Glintborg B.,Gentofte University Hospital | Astergaard M.,Copenhagen University | Dreyer L.,Copenhagen University | Krogh N.S.,Zitelab Aps | And 5 more authors.
Arthritis and Rheumatism | Year: 2011

Objective. To investigate disease activity, treatment response, and drug survival, and predictors thereof, among Danish patients with psoriatic arthritis (PsA) receiving their first treatment series with a tumor necrosis factor α (TNFα) inhibitor. Methods. Patients with PsA were identified from a prospective nationwide rheumatologic database, the Danish biologics registry DANBIO, using data registered from 2000-2009. Information was obtained on the patients' clinical response to anti-TNFα treatment (defined as achievement of the American College of Rheumatology 20% [ACR20], ACR50, and ACR70 improvement criteria or a European League Against Rheumatism [EULAR] good response at least once during the first 6 months of treatment) and duration and rate of drug adherence (referred to as drug survival), as well as predictors thereof. Results. Of 764 patients with PsA, 320 received adalimumab, 260 infliximab, and 184 etanercept. Median drug survival was 2.9 years, and 1-year and 2-year drug survival rates were 70% and 57%, respectively. Clinical parameters that showed improvement over 6 months were the C-reactive protein (CRP) level, Health Assessment Questionnaire score, and 28-joint Disease Activity Score. Male sex, CRP level >10 mg/liter, concomitant methotrexate use, and low patient health visual analog scale score at baseline were associated with longer drug survival. Improvement was achieved by 59%, 45%, 24%, and 54% of patients according to the ACR20, ACR50, ACR70 response criteria and EULAR good response, respectively. A CRP level >10 mg/liter was predictive of the improvement responses (odds ratio [OR] 2.6 for ACR20, OR 3.0 for ACR50, OR 3.6 for ACR70, and OR 2.2 for EULAR good response). Conclusion. In these patients with PsA treated with their first TNFα inhibitor in clinical practice, high drug adherence and responder rates were observed. Moreover, increased levels of CRP at baseline were associated with both good treatment responses and continued treatment, which may be of clinical value in selecting the patients most likely to benefit from treatment with TNFα inhibitors. © 2011 by the American College of Rheumatology. Source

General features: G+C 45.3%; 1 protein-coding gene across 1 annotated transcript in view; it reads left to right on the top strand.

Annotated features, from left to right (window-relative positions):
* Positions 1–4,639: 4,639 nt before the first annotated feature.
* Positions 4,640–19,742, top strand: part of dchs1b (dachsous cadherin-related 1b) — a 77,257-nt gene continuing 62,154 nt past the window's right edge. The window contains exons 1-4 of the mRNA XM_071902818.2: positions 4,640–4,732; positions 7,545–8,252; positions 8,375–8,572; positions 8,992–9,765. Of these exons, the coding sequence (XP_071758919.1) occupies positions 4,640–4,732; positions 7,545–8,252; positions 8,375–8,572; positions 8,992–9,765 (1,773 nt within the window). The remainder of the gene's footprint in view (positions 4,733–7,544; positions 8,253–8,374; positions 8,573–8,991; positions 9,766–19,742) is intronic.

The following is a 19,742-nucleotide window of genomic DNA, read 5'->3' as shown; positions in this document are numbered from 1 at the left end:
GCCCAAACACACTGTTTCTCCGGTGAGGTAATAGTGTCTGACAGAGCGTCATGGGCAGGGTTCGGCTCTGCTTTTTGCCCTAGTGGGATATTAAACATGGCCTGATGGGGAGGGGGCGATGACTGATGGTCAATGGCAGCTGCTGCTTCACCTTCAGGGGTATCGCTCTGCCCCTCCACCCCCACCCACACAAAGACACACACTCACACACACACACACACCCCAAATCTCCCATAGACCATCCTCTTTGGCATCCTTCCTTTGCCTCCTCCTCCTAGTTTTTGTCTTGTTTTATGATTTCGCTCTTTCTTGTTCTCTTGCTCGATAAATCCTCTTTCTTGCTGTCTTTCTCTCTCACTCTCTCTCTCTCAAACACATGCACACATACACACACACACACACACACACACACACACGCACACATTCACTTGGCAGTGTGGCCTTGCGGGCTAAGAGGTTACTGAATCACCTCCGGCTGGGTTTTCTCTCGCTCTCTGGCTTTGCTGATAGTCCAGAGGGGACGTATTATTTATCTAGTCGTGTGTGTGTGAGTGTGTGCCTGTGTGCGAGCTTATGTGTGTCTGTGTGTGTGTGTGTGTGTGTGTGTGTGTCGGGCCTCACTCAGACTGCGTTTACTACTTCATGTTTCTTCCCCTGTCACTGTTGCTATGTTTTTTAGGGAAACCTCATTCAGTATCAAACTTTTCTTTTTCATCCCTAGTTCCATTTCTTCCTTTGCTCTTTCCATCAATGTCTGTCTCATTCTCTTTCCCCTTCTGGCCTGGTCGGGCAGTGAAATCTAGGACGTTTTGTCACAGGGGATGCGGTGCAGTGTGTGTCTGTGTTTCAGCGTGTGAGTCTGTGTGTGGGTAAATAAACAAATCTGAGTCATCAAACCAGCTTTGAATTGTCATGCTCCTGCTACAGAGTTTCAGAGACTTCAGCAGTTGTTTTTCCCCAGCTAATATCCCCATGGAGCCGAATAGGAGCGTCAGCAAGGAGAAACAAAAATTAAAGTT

Beck A.M.,Herlev University Hospital | Beermann T.,University of Aalborg | Kjaer S.,Frederiksberg Hospital | Rasmussen H.H.,University of Aalborg
Nutrition | Year: 2013

Objective: Routine identification of nutritional risk screening is paramount as the first stage in nutritional treatment of the elderly. The major focus of former validation studies of screening tools has been on the ability to predict undernutrition. The aim of this study was to validate Mini Nutritional Assessment-Short Form (MNA-SF), the Malnutrition Universal Screening Tool (MUST), the Nutritional Risk Screening 2002 (NRS-2002), Body Mass Index (BMI) <24, and the Eating Validation Scheme (EVS), using published randomized controlled trials of nutritional intervention among old people in primary health care, in order to evaluate whether they were capable of distinguishing those with a positive benefit from those that showed no benefit of nutritional intervention. Methods: The methods used were a literature search; classification of participants with respect to nutritional risk according to the different nutritional screening tools; and validation (i.e., evaluation of whether the different tools were capable of distinguishing those with a positive benefit from those that showed no benefit of nutritional intervention by assessing the positive [PPV] and negative [NPV] predictive values). Results: MNA-SF, NRS-2002, BMI <24 and EVS had the highest PPV (0.75) and EVS the highest NPV (0.74) with regard to function-the primary clinical outcome. Conclusion: Overall EVS seemed most capable of distinguishing those clients and residents with a positive benefit from those that showed no benefit of nutritional intervention. The findings should be confirmed in further validation and intervention studies. © 2013 Elsevier Inc. Source